Let’s watch it again, shall we? Here’s the official call. See our additional video analysis below.

OK. I am no football expert, but I’m pretty good at counting (and I have the math degree to prove it.)

A reverse is where you hand the ball to one player A who runs one way, and then he hands it to player B, who’s running the opposite, or reverse way.

In a double reverse, player B hands it to someone else – maybe A, maybe a third player, but let’s call them C – who is running the opposite way, which is now the original way.

Still with me? A double reverse has TWO reverses in it, right?

A triple reverse is incredibly rare. C would have to hand the ball off to D, who is running the opposite opposite opposite way. I’m not sure I’ve ever seen one. (If you find a video of one, let me know.)

So what’s going on in this play from Moncton?
* The quarterback, Vernon Adams Jr, hands off the ball to #24, Jeremiah Johnson
* Johnson runs to the sideline, hands the ball to #9, Jake Wieneke.
* Wieneke heads the other way, back towards the quarterback. This is a reverse.
* Wieneke pitches the ball back to the quarterback. This is not quite a reverse, the quarterback isn’t moving the opposite way
* The quarterback throws it down the field and … well the rest isn’t important.

And yet, TSN’s Rod Black called it a Triple Reverse and the CFL has even bragged about it. Just because there’s three guys handling the ball doesn’t make it a triple reverse.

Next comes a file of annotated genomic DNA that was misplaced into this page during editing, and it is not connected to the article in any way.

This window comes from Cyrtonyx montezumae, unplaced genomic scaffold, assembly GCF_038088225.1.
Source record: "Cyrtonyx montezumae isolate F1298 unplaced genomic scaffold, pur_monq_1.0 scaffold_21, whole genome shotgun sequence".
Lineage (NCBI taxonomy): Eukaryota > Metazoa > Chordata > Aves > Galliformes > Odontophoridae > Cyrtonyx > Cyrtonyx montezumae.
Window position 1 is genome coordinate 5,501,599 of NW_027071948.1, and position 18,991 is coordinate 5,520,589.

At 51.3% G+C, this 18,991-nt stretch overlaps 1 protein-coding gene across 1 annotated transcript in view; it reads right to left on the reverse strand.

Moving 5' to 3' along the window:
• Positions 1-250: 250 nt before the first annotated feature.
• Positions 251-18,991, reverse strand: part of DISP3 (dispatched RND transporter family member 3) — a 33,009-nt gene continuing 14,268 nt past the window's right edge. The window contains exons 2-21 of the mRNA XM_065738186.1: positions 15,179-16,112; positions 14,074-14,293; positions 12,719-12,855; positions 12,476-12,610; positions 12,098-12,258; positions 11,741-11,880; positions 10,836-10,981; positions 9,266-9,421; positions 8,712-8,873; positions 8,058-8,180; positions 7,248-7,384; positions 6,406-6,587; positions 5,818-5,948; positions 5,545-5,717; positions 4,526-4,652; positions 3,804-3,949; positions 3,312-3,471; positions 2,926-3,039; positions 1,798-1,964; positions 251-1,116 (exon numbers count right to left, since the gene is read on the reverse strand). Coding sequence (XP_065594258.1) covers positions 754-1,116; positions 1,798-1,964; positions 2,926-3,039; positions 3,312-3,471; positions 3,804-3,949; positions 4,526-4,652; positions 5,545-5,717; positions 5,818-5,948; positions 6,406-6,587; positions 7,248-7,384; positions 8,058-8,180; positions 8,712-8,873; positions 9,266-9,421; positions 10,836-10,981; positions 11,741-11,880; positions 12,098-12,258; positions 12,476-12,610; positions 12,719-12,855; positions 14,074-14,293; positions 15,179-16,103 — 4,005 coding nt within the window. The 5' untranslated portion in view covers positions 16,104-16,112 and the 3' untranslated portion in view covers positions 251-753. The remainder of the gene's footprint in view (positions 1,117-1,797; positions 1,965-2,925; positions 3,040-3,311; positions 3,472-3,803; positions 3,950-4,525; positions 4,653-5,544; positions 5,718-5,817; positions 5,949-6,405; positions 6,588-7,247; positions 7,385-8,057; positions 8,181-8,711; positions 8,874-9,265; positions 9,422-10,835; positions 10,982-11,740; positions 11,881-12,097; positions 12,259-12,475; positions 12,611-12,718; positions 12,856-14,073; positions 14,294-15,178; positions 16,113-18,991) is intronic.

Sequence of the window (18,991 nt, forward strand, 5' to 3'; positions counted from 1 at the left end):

Here, then, is our investigative report.

followup: my thanks to Anthony Reimer who kindly pointed out, post investigation, and beyond the point where I felt like editing the video any more, that the best terminology for this is probably a reverse, followed by a flea flicker.

#SongsInCode

#songsInCode

This was a really silly meme circulating on Twitter exactly 10 years ago. The idea is to write song lyrics in pseudocode. I seem to have been a little obsessed with it.

Let’s hope you can still decode some of these. (And for the record I was not the only person getting a little carried away with this topic.)

And of course I decided I had a typo on one, and had to correct it later –

On selling football

Selling Football

(Some thoughts condensed from a series of tweets you might have already read.)

Last night Nick and I greatly enjoyed seeing the Argos beat Winnipeg for their first win of the season. It was a very entertaining game where the Argos overcame a 20-0 deficit to win 28-27.
Nick and Me pregame

As usual the process of logging in to Ticketmaster to download and print my tickets was a pain – yeah, I know, I should use the app, I really do know a thing or two about apps, but I also like having paper tickets. (I like paper boarding passes at the airport too.)

It was a great night in the CFL. Saskatchewan beat Hamilton in the late game – The two home teams win exciting games in the last minute, and their big rivals both lose too. Wish it could be like this every game day.